What international chains that frequently popped up in cities in Poland left an impression on me- almost as must as the love for ketchup. The restaurant chain I saw the most of was KFC. I never thought I would see so many KFC places as I did in Poland and I live in the South. Sadly, I was unable to eat at a KFC in Poland due to time constraints, so I am not able to compare the menu’s items to those in the United States. Pizza was also very common but came from many different chains, so I can not name just one brand that stood out. Poland did have its own take on pizza, though. Zapiekankas are a Polish equivalent of pizza but are made using a baguette instead of standard pizza dough.

Polish cuisine as a whole was paradoxical because of it seeming familiar yet different at the same time. The best I could explain this contradiction is that some Polish cuisine was inspired by international dishes and the simplicity of the meals allowed for connections to be made to dishes from different cultures.

Ruthenian pierogis covered in Polish gravy

Giant Schnitzel with lemon

Grecka (Greek-inspired) Zapiekanka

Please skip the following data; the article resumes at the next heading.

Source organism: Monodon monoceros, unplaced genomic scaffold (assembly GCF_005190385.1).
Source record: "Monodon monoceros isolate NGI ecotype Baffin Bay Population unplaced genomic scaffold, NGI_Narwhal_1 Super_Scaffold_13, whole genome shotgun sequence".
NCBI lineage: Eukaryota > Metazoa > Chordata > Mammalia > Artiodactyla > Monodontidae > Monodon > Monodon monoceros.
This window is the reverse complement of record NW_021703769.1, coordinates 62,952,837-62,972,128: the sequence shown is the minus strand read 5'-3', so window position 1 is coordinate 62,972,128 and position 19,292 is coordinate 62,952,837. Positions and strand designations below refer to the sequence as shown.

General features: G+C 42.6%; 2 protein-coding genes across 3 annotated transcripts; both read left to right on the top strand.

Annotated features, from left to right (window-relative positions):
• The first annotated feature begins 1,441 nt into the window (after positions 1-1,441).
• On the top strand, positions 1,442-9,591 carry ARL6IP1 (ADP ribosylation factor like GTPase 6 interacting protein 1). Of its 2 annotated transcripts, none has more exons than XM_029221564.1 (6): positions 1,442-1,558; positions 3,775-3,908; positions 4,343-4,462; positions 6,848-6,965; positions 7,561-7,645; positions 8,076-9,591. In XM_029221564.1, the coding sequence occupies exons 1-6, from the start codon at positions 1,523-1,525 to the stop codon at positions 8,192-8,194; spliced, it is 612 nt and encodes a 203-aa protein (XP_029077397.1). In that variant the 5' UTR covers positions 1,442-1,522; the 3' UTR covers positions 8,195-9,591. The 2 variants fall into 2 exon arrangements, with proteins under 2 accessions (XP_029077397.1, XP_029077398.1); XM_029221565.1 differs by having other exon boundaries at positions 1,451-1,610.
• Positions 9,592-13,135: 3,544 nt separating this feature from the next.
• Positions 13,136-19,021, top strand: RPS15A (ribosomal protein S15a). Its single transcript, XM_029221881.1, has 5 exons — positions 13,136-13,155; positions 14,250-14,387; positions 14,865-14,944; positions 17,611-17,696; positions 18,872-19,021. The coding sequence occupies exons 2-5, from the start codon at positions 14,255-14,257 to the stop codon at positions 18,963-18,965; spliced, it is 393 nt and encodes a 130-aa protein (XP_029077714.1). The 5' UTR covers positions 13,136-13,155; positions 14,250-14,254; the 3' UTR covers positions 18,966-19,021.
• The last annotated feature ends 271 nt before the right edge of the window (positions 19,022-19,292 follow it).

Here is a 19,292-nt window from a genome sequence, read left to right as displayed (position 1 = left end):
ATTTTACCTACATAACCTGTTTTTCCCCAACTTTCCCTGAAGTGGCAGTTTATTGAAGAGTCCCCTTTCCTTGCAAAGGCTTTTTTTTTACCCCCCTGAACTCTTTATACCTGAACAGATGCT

Mackenzie Adair (’19)

I am probably the least indicated person to write a section about food in Poland, due to, my interesting food choice selection. However, I will try my best to capture the entirety of Polish food.
While in Warsaw, Lublin, Krakow, and Gdansk I was pleasantly surprised at the foods served at the group dinners. The food was diversely different from one place to another, it was very regionally. The soup presented in each city was different never the same in one city we didn’t even receive soup. I got to experience a chicken noodle soup, a sweet soup, and matzo ball soup. I normally never enjoy soups but these ones made me want to keep eating them until my stomach was full. Gdansk was the only city that did not have soup, however, it did serve some delicious bread that is made from scratch which tastes good no matter what restaurant you go into.

First group dinner: Chicken Noodle Soup